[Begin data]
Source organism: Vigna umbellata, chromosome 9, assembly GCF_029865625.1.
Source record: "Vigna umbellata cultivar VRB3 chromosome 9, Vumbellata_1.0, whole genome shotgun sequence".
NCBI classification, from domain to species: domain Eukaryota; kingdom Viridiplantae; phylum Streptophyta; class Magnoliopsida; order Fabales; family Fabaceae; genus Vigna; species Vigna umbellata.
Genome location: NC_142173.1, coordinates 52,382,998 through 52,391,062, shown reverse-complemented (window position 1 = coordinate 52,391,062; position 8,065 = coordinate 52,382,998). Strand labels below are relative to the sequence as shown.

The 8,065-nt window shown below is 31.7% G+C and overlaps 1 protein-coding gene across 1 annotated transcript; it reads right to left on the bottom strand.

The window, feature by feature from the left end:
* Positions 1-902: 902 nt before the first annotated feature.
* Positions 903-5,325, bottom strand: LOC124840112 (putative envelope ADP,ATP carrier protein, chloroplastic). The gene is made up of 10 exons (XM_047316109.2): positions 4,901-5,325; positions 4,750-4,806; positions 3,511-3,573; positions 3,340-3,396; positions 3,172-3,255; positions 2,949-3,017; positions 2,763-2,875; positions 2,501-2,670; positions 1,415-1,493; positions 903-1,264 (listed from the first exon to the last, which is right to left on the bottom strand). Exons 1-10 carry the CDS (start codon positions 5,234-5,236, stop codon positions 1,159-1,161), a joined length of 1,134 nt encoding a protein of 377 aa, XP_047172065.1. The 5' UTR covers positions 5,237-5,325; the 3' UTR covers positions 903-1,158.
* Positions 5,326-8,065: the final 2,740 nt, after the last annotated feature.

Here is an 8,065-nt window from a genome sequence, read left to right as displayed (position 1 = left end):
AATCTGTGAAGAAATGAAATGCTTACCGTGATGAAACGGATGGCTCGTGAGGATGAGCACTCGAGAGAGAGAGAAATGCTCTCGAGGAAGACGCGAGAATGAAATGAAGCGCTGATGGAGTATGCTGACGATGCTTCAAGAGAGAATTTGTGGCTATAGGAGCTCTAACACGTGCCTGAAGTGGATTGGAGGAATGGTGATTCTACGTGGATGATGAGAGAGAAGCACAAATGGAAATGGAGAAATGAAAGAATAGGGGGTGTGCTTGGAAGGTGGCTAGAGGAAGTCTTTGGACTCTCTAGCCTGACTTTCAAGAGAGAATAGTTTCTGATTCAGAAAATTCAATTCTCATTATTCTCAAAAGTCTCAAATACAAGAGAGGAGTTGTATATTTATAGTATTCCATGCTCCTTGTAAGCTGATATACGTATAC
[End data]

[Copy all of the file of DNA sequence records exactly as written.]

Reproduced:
Source organism: Vigna umbellata, chromosome 9, assembly GCF_029865625.1.
Source record: "Vigna umbellata cultivar VRB3 chromosome 9, Vumbellata_1.0, whole genome shotgun sequence".
NCBI classification, from domain to species: domain Eukaryota; kingdom Viridiplantae; phylum Streptophyta; class Magnoliopsida; order Fabales; family Fabaceae; genus Vigna; species Vigna umbellata.
Genome location: NC_142173.1, coordinates 52,382,998 through 52,391,062, shown reverse-complemented (window position 1 = coordinate 52,391,062; position 8,065 = coordinate 52,382,998). Strand labels below are relative to the sequence as shown.

The 8,065-nt window shown below is 31.7% G+C and overlaps 1 protein-coding gene across 1 annotated transcript; it reads right to left on the bottom strand.

The window, feature by feature from the left end:
* Positions 1-902: 902 nt before the first annotated feature.
* Positions 903-5,325, bottom strand: LOC124840112 (putative envelope ADP,ATP carrier protein, chloroplastic). The gene is made up of 10 exons (XM_047316109.2): positions 4,901-5,325; positions 4,750-4,806; positions 3,511-3,573; positions 3,340-3,396; positions 3,172-3,255; positions 2,949-3,017; positions 2,763-2,875; positions 2,501-2,670; positions 1,415-1,493; positions 903-1,264 (listed from the first exon to the last, which is right to left on the bottom strand). Exons 1-10 carry the CDS (start codon positions 5,234-5,236, stop codon positions 1,159-1,161), a joined length of 1,134 nt encoding a protein of 377 aa, XP_047172065.1. The 5' UTR covers positions 5,237-5,325; the 3' UTR covers positions 903-1,158.
* Positions 5,326-8,065: the final 2,740 nt, after the last annotated feature.

Here is an 8,065-nt window from a genome sequence, read left to right as displayed (position 1 = left end):
AATCTGTGAAGAAATGAAATGCTTACCGTGATGAAACGGATGGCTCGTGAGGATGAGCACTCGAGAGAGAGAGAAATGCTCTCGAGGAAGACGCGAGAATGAAATGAAGCGCTGATGGAGTATGCTGACGATGCTTCAAGAGAGAATTTGTGGCTATAGGAGCTCTAACACGTGCCTGAAGTGGATTGGAGGAATGGTGATTCTACGTGGATGATGAGAGAGAAGCACAAATGGAAATGGAGAAATGAAAGAATAGGGGGTGTGCTTGGAAGGTGGCTAGAGGAAGTCTTTGGACTCTCTAGCCTGACTTTCAAGAGAGAATAGTTTCTGATTCAGAAAATTCAATTCTCATTATTCTCAAAAGTCTCAAATACAAGAGAGGAGTTGTATATTTATAGTATTCCATGCTCCTTGTAAGCTGATATACGTATAC